The virus appears to be spreading across America's west and south. Arizona reported over 3100 new infections, just short of Friday's record, and 26 deaths. Nevada also reported a new high of 445 cases.

In England on Sunday, lockdown restrictions prevented druids, pagans and party-goers from watching the sun rise at the ancient circle of Stonehenge to mark the summer solstice, the longest day of the year in the northern hemisphere.

Stonehenge remained closed for summer solstice.

Stonehenge remained closed for summer solstice.Credit:Getty Images

English Heritage, which runs the site, livestreamed it instead.

A few people gathered outside the fence. "You can't cancel the sunrise," druid Arthur Pendragon told the BBC.

Cases continue to rise worldwide

The number of confirmed virus cases is still growing rapidly not only in the US but also in Brazil, South Africa and other countries, especially in Latin America.

Brazil's Health Ministry said the total number of cases had risen by more than 50,000 in a day. President Jair Bolsonaro has been downplaying the risks even as his country has seen nearly 50,000 fatalities, the second-highest death toll in the world.

South Africa reported a one-day high of almost 5000 new cases on Saturday and 46 deaths. Despite the increase, President Cyril Ramaphosa announced a further loosening of one of the world's strictest lockdowns. Casinos, beauty salons and sit-down restaurant services will reopen.

Germany imposes local quarantine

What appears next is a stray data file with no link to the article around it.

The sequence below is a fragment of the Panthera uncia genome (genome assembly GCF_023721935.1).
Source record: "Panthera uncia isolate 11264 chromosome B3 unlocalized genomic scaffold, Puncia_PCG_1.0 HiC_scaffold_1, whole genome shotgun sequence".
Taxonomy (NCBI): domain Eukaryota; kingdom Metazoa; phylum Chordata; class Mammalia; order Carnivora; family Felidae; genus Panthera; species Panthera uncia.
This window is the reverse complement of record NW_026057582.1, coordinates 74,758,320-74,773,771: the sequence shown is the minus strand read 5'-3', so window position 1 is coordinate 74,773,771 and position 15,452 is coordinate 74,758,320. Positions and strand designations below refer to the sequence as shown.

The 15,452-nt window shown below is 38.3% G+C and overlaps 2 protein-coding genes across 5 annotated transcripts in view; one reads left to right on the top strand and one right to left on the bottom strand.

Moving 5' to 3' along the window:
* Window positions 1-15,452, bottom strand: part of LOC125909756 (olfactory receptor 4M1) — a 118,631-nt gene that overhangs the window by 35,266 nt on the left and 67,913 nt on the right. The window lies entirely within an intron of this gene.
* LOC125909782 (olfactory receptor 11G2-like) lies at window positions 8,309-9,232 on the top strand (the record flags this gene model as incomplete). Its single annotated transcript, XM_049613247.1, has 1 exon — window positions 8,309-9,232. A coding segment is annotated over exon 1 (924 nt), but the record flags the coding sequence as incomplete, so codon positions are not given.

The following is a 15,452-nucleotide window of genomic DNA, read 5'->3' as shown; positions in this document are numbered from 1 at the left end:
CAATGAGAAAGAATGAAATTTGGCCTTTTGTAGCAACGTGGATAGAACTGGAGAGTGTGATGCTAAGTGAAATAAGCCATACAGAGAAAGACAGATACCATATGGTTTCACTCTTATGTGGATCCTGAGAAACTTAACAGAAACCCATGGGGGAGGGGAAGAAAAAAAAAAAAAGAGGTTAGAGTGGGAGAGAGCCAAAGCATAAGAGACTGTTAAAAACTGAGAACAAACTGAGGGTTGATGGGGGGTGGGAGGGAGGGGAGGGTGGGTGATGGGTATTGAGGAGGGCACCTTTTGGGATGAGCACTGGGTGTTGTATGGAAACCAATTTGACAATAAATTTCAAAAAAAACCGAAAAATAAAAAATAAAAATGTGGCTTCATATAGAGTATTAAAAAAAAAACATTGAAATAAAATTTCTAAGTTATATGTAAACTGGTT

In Europe, a single meatpacking plant in Germany has had over 1000 cases, with the regional government issuing a quarantine for all 6500 workers, managers and family members.

Authorities in the Goettingen and North Rhine Westphalia regions have called on police to help enforce quarantine measures following a rise in local coronavirus infections and trouble getting people to adhere to isolation rules.

Health authorities needed police reinforcement to maintain lockdown conditions at a tower block in Goettingen after a riot broke out on Saturday where around 700 people had been placed into quarantine.

Seven deaths in France

The number of deaths in France from COVID-19 increased by seven from the previous day to stand at 29,640, according to the country's national health service on Sunday.

The number of confirmed coronavirus cases rose by 284 to 160,377.

France has the fifth-highest coronavirus death toll in the world, although the rate of casualties has dropped sharply over the last two months, allowing the country to gradually reopen its economy.

In Asia, China and South Korea reported new coronavirus cases on Sunday in outbreaks that threatened to set back their recoveries.

Chinese authorities recorded 25 new confirmed cases – 22 in Beijing. In the past week, Beijing tightened travel controls by requiring anyone who wants to leave the Chinese capital, a city of 20 million people, to show proof they tested negative for the virus.

In South Korea, nearly 200 infections have been traced to employees at a door-to-door sales company in Seoul, and at least 70 other infections are tied to a table tennis club there. But South Korean officials are reluctant to enforce stronger social distancing to avoid hurting the economy.

AP